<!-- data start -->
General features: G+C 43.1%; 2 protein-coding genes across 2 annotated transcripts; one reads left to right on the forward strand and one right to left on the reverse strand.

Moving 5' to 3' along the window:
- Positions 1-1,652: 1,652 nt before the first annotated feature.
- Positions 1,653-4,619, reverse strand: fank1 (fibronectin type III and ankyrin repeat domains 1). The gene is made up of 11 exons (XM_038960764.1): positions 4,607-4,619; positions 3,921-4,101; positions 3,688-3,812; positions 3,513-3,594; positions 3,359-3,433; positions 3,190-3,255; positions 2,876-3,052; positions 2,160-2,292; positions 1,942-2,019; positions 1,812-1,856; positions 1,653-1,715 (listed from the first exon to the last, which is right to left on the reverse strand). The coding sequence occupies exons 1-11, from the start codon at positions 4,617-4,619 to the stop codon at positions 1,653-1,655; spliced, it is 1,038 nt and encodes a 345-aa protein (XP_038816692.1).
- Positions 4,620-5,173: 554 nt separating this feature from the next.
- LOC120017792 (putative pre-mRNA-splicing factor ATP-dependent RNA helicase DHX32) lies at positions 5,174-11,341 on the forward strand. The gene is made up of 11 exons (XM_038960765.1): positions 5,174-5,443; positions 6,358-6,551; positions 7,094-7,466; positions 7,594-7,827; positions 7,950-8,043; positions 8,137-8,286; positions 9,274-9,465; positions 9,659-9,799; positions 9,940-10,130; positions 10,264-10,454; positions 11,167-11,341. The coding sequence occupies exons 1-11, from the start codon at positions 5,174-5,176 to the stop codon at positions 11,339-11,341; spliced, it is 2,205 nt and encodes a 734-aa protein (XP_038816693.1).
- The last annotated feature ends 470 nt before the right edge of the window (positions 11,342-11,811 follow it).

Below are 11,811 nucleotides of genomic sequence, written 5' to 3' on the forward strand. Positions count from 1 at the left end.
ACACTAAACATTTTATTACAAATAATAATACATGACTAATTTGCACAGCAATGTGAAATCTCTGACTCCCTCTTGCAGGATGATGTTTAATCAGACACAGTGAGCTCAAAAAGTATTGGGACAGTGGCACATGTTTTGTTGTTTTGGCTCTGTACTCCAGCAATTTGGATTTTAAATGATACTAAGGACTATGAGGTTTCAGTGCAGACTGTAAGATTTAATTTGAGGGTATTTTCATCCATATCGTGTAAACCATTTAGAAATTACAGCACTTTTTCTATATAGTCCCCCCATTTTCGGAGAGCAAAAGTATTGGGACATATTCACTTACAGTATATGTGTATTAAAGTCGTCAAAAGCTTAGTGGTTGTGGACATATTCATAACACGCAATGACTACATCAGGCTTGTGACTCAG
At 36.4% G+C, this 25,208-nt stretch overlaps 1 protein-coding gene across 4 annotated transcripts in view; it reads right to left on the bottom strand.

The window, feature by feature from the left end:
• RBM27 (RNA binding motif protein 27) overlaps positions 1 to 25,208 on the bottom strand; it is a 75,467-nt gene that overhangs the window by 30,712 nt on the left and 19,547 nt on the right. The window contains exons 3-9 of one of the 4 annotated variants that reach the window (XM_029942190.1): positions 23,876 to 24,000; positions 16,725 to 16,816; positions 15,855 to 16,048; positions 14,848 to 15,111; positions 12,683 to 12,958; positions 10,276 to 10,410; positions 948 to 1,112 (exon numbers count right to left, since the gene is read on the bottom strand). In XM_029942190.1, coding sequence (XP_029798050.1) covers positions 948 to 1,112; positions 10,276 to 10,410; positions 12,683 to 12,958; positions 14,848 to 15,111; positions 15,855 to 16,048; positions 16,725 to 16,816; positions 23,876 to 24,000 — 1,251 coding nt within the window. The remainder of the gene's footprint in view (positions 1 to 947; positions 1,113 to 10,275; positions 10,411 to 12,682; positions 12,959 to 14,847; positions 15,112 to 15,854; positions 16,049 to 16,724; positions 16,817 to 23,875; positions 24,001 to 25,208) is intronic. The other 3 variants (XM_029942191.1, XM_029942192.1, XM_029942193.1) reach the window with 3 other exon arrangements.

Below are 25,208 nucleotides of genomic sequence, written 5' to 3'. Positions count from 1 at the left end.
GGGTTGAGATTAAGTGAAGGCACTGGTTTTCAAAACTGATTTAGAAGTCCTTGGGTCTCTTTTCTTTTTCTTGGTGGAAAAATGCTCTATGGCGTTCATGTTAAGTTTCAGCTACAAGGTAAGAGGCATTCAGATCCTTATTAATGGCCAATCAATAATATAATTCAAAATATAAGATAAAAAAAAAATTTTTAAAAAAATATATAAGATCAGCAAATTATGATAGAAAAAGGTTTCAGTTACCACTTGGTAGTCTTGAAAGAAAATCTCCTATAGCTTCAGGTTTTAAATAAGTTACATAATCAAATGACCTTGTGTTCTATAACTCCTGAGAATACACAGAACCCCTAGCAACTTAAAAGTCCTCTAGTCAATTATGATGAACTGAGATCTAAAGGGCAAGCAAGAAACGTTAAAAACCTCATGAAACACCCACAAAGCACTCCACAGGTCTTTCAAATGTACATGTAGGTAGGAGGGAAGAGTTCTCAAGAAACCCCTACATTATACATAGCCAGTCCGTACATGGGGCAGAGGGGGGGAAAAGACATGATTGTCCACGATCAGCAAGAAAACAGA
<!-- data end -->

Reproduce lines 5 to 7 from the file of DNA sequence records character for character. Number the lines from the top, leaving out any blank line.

- Positions 4,620-5,173: 554 nt separating this feature from the next.
- LOC120017792 (putative pre-mRNA-splicing factor ATP-dependent RNA helicase DHX32) lies at positions 5,174-11,341 on the forward strand. The gene is made up of 11 exons (XM_038960765.1): positions 5,174-5,443; positions 6,358-6,551; positions 7,094-7,466; positions 7,594-7,827; positions 7,950-8,043; positions 8,137-8,286; positions 9,274-9,465; positions 9,659-9,799; positions 9,940-10,130; positions 10,264-10,454; positions 11,167-11,341. The coding sequence occupies exons 1-11, from the start codon at positions 5,174-5,176 to the stop codon at positions 11,339-11,341; spliced, it is 2,205 nt and encodes a 734-aa protein (XP_038816693.1).
- The last annotated feature ends 470 nt before the right edge of the window (positions 11,342-11,811 follow it).